At the moment it’s a bit of a mess. I have a lot of devices and weird things lying around, I have my Move controllers lying right next to me. Of course I have my Wacom tablet in front of me, and then I have two anatomy figures that I'm really fond of. These are pretty large actually and a little bit grim-looking. Figures of a man and a woman with the muscles showing and bones showing and everything. Then I also have a very small synthesiser that I always feel like I should use more, but I don't get time for it because I'm sculpting and drawing instead. And I have some toys from the kids as well. I have three kids so they usually put things on my desk, like Lego characters.
To wrap up, what are your favourite Dreams, and are there any that you'd like to recommend?
It's so difficult after a few years of Dreams being out in the wild, there's so much good stuff in there. The first one I want to mention is Haus of Bevis, by bevis2. It’s a very large museum-like setting where you walk through these holes and have different weird experiences. That experience really impressed me in terms of how much you can actually make in a scene in Dreams. I think prior to playing, I felt like Dreams would only be good for small spaces or pretty simple scenes. But that scene really opened my eyes to the potential of building quite extensive sets in Dreams, and I've come to learn that you can make very large and very detailed scenes and Dreams without hitting any limits.
Another scene that also I think is from the early days of Dreams is called The Encounter, by bigsurf77 and marcilein98, which is a sci-fi experience. And it's one of those experiences that you look at and you feel like there’s no way this could be made in Dreams on a gaming console. Since this scene, there's been a lot of experiences like that in Dreams where you feel like 'How the hell is this possible?', especially considering that Dreams is PlayStation 4 software even when it's running on a PlayStation 5. The Encounter was the sci-fi experience that made me so inspired to try and make something like that myself.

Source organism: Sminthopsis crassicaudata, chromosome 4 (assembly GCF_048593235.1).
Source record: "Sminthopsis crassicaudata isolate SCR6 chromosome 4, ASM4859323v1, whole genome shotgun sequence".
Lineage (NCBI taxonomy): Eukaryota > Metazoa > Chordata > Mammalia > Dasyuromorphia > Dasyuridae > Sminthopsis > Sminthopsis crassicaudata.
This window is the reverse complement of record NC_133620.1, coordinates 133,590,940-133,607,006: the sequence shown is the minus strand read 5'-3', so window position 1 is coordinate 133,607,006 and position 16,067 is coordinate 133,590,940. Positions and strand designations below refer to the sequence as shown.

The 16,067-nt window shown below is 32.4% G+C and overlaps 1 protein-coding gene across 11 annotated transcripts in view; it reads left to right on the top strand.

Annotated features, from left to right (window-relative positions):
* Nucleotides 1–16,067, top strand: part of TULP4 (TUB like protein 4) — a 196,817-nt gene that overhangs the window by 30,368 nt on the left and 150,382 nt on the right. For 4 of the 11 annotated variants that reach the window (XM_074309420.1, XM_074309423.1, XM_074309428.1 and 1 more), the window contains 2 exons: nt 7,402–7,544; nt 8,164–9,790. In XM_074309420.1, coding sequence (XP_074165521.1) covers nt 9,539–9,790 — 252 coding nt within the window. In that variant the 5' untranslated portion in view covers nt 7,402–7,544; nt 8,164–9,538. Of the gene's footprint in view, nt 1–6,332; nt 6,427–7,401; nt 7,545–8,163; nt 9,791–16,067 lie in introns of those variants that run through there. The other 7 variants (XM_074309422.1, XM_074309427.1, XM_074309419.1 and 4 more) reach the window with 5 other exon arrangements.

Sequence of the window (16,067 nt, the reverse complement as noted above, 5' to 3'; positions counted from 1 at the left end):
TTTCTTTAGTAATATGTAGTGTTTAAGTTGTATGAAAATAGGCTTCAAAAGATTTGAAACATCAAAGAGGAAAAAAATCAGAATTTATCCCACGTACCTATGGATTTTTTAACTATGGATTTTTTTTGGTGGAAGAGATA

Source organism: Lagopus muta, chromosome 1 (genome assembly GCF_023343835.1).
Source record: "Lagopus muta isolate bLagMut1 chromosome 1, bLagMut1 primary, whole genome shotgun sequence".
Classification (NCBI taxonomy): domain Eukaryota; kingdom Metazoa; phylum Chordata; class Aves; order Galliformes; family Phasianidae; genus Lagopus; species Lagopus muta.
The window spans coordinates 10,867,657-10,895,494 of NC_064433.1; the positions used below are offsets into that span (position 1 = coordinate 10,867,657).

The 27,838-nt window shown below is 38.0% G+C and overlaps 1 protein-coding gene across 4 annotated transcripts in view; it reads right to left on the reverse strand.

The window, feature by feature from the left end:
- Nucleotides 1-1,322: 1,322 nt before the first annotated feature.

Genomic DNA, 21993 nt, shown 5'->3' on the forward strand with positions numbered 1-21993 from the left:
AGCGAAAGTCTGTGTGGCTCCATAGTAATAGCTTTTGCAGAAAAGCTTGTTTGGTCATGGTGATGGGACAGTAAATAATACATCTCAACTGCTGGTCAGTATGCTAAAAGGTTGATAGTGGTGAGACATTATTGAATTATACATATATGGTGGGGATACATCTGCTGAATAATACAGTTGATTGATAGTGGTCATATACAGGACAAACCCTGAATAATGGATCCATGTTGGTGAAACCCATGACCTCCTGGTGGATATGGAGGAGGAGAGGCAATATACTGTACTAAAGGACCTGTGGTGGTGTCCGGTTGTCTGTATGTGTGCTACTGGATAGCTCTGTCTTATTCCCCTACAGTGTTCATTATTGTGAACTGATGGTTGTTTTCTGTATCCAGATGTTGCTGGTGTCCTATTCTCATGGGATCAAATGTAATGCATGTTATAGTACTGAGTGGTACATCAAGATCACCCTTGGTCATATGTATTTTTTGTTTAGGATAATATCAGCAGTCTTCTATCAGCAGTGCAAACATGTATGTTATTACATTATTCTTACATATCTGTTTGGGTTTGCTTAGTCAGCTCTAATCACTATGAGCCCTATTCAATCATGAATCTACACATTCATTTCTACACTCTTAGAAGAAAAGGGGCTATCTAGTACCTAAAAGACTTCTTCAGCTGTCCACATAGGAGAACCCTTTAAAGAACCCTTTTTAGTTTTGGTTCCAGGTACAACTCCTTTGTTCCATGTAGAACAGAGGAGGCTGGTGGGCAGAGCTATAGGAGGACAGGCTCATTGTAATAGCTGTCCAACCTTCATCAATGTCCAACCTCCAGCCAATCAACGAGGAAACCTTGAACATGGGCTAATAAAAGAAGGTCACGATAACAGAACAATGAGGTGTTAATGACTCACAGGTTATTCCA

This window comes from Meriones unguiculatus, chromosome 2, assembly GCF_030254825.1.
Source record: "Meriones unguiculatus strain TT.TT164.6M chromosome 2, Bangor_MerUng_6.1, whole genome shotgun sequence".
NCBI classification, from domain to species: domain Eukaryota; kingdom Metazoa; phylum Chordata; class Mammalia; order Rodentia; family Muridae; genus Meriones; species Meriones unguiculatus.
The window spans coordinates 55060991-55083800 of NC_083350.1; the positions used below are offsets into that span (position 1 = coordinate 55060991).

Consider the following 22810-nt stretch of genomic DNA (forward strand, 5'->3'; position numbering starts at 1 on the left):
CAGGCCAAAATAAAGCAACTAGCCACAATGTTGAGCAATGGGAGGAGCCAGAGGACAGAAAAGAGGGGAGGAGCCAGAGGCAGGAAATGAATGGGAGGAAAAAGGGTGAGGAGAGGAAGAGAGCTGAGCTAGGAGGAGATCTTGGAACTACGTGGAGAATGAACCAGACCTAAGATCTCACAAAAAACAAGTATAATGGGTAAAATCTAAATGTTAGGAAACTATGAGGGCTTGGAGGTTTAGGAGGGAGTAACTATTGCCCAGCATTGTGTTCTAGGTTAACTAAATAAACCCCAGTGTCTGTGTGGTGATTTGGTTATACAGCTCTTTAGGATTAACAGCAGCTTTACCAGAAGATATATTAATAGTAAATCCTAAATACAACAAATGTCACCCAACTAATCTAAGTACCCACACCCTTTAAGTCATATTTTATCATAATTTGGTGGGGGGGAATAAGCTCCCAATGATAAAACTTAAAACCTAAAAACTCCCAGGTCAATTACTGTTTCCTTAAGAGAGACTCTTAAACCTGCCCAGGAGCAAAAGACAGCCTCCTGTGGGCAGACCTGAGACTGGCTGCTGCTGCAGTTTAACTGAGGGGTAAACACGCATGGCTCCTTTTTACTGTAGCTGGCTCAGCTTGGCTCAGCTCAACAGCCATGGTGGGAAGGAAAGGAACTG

Then there’s a more recent experience, which I guess is all of this creator's experiences, but it's a creator called solid1156. And they’ve made some very impressive scenes and Dreams, mostly still images, or at least scenes with a fixed camera with a bit of movement. They make these sci-fi scenes, that look a lot like traditional concept paintings. And I love when Dreams is used in that painterly fashion as well, because it's something Dreams does really well compared to other 3D tools out there.
And then I also have to mention a user here called Parkderk. The first one of their creations that I saw was called Burger and Fries, which was very, very nicely done. So this creator moves in the realm of the more realistic creations usually and you know, a lot of my own creations are in this category, so I always enjoy seeing others working in that same style. There are some really good examples here I've seen of scenes that just really look incredible, I think.
The last one I want to mention here, of course, is John Beech. Everybody knows John, and I think actually one of the first videos I saw of Dreams was of John sculpting a mech in Dreams and walking around with that in a sci-fi environment that I was just blown away by. The potential of a tool like that on a gaming console was a huge inspiration and to this day seeing the stuff that he's working on internally at Media Molecule is always exciting.
The Dreams User Guide is a work-in-progress. Keep an eye out for updates as we add more learning resources and articles over time.